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Re: [nwbluegrass] Writing even WORSE songs

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  • eddard
    Seems okay to me, Mark. I would want people to fuss over me if I broke my foot, and then my knee, down there where it s dark as a dungeon; and anybody that ll
    Message 1 of 1 , Jul 2, 2003
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      Seems okay to me, Mark. I would want people to fuss over me if I broke my foot, and then my knee, down there where it's dark as a dungeon; and anybody that'll mine coal for $2.95 a day seems like a real grassroots hero to me. You need to find a sympathetic publisher. Did you check "Songwriter's Market?"

      Maybe it's rigged? As in, where are the warehouses, what did they buy last time, and who's takin' payola and actually spinning the demos over the air?

      I'm not sure I get it either, but I, too, claim the ability to write miserably bad lyrics. I particularly strive for psychotic content, unpredictable rhyme schemes, and broken, practically undeliverable meter that tonguels your tang when you try to deliver it against even 4's and relies on tag lines, extra beats, or bleeding recitation to make up whatever difference you come out with:

      It's a warm, squishy feeling, like steppin' on a cow pie,
      To hear you say you love me when I know it's a lie,
      'Cause I saw you with Clem and them at the parking lot before the Prom,
      And it made me so mad I wanted to plant a bomb,
      To send you up into the sky.
      You made me so mad, can you even explain why?
      Why, Doreen, did God make you so mean?
      When all is said and done, you will see I was the one;
      But it will be too late, 'cause my love has turned to hate,
      And you can't ride in my brand new road machine.
      Even if you were the prom queen.

      copyright 2003 by ed hargadine, all rights reserved; line forms at the right.
      (Darn it; another worthless copyright. I've complained about those before.)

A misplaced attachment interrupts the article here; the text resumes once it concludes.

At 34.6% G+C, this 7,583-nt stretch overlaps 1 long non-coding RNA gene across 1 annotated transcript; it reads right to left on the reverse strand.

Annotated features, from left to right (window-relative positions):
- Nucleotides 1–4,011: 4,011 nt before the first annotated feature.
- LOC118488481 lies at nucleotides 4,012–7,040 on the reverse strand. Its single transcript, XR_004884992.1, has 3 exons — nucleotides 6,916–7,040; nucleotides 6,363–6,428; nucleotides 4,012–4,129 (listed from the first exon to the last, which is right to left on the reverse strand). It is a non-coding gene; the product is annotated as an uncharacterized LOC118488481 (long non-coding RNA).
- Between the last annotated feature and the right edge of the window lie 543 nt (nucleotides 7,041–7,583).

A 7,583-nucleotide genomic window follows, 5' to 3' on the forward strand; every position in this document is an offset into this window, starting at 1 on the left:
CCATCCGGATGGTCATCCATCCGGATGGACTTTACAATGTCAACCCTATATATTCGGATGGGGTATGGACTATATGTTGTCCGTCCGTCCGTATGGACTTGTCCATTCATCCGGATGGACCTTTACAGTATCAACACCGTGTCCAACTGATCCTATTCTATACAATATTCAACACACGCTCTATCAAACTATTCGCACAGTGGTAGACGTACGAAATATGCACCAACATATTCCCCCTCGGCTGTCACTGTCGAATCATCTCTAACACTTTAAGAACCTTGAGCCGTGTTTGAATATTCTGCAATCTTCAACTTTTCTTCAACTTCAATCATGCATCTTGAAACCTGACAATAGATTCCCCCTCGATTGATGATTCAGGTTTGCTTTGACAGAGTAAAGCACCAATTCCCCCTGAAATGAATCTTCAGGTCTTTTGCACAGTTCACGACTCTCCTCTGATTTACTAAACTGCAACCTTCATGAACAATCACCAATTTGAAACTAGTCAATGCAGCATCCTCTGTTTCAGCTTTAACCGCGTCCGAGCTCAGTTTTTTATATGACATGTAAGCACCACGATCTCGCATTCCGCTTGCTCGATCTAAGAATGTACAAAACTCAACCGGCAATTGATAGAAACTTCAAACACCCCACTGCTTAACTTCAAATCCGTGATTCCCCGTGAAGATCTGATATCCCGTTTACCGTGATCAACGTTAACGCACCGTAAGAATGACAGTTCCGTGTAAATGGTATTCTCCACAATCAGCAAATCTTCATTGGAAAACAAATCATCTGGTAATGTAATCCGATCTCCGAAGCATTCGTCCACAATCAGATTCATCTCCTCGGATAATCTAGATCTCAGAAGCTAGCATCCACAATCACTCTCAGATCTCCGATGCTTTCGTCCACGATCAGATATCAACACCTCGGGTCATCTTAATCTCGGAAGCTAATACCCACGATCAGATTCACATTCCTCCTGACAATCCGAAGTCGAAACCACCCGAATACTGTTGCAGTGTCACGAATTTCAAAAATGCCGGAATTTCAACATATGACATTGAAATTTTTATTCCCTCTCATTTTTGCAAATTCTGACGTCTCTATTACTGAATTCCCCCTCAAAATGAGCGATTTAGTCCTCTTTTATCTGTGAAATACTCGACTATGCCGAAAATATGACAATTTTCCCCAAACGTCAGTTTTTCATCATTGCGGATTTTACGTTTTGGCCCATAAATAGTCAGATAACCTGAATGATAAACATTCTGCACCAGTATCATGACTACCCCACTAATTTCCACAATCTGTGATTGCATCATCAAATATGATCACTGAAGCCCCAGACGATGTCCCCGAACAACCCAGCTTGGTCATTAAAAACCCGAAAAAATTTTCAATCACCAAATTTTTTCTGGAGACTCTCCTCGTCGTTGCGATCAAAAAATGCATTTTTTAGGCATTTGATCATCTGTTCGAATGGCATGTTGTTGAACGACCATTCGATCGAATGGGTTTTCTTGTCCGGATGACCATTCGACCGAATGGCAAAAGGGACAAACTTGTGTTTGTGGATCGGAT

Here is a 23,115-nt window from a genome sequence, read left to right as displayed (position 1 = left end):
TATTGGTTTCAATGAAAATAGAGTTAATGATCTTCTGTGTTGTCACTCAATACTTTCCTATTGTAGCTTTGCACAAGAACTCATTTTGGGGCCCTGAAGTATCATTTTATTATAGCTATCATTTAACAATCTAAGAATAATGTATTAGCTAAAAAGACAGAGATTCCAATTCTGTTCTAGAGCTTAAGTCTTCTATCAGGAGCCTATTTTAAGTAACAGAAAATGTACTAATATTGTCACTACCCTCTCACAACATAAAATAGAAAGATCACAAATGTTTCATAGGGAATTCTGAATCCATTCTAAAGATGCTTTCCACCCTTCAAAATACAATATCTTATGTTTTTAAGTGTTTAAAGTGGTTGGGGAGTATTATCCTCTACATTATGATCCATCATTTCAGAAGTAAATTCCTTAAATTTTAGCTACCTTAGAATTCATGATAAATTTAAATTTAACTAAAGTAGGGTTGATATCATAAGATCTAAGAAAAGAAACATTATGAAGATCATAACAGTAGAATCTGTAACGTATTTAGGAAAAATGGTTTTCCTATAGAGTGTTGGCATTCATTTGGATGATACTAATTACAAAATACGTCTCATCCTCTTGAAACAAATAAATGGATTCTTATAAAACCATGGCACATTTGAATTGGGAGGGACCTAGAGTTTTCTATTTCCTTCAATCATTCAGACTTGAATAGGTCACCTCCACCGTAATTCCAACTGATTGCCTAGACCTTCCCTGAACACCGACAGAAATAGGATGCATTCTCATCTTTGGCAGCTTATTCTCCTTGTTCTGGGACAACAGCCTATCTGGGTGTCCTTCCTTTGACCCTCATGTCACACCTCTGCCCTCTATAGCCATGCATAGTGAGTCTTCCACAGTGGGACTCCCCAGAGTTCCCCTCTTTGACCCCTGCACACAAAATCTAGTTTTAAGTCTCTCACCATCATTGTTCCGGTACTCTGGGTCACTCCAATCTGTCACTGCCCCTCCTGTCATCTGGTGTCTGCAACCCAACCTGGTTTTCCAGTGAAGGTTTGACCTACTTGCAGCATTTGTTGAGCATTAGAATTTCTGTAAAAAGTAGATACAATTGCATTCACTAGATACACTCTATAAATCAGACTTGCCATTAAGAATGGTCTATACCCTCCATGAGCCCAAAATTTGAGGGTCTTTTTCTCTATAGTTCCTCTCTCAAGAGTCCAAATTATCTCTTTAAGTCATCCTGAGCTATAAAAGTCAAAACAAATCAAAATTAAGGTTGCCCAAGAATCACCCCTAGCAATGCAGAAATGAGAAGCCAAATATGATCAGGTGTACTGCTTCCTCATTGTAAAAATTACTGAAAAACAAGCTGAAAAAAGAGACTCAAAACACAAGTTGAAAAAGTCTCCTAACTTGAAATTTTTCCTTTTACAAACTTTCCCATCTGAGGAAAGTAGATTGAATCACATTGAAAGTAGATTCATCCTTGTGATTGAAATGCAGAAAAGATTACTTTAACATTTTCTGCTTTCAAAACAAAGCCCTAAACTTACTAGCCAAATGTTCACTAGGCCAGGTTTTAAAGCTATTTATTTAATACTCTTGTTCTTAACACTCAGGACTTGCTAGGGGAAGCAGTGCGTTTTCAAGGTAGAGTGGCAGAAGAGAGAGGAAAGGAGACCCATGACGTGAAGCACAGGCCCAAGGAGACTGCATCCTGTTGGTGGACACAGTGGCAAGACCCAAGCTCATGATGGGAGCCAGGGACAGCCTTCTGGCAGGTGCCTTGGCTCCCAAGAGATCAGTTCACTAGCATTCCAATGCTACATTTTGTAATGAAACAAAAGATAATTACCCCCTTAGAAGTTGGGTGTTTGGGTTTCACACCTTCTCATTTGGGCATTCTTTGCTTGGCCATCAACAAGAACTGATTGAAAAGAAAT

Mysterious, the ways of the hit makers.

      But seriously, with respect to "worst" songs; sometimes when they rub us the wrong way, it's because we do not share the cutural assumptions of the writer, or sometimes of the performer's particular interpretation. I know that most of Freddy Fender's records sound pretty overwrought and downright bleeding to me, but he has his fans. I can sing every word of "El Paso" from memory, but even when I was 17 and first learned it, I thought the protagonist and first person character of that song was a dope to go back and get shot. It would have been a lot safer and potentially more gratifying to secretly send for Felina, and either succeed in eloping to Buffalo with her, or get his heart broken when she refused to come to him, move to Nashville, and write songs about the tears in his ears. At least he could have consoled himself with groupies, bye and bye. But that "love is only true if you die for it" ethic sells like water in Death Valley.

      Over and over again, it's what WE have to say, versus what THEY will buy. It's incredible luck when there's congruity between those two forces. May the force be with you.

      For some reason, all of this makes me think about Hasil Adkins all over again. For those of you not familiar with him, he's a guy who does a one-man band and makes these really rough rockabilly records (I think at home on a tape recorder) that border on wierd, but still have made him pretty famous. You can look him up on the internet, and it's pretty entertaining. He's definitely not commercial, in the conventional sense of the term.

      Be all that as it may, I'm currently working on the ability to bring three of Lester Flatt's songs to the jams I participate in.


      ----- Original Message -----
      From: Mark Gensman
      To: nwbluegrass@yahoogroups.com
      Sent: Wednesday, July 02, 2003 12:44 AM
      Subject: Re: [nwbluegrass] 100 Worst Songs

      eddard, funny you should mention that. I have a couple of "country" songs
      that I have written and for the life of me, I don't understand why they
      haven't become hits. I decided to write a crossover hit for the bluegrass
      lovers and for some reason that song hasn't taken off either..I just don't
      get it.

      How's this for lyrics?

      Broke my foot the other day while workin in the mine.
      You came by to see me suffer, wouldn't even cook me supper
      Now I know that you are not too kind

      Broke my knee the other day while diggin in the mine
      You called up and called me gimp, said I was gonna walk with a limp
      now I know that you are not too kind

      Oh, yes I am a miner, been one all my life. Work all day for 2.95, barely
      enough to keep me alive, comin home with coal dust in my eyes.

      What do you think? A hit? Get my agent on the phone..

      Mark Gensman
      Ground Zero Sound

      >Makes me wonder if some of the aspiring songwriters in our midst could hit
      >the big time in Nashville by deliberately writing worse ones? Or maybe
      >we're way too late because that's what they've discovered ... murder on
      >Music Row as the road to profits?
      >What I do know is I haven't tuned in KWJJ or KUPL for a really long time,
      >else I'd probably have had many more nominations.
      >[Non-text portions of this message have been removed]

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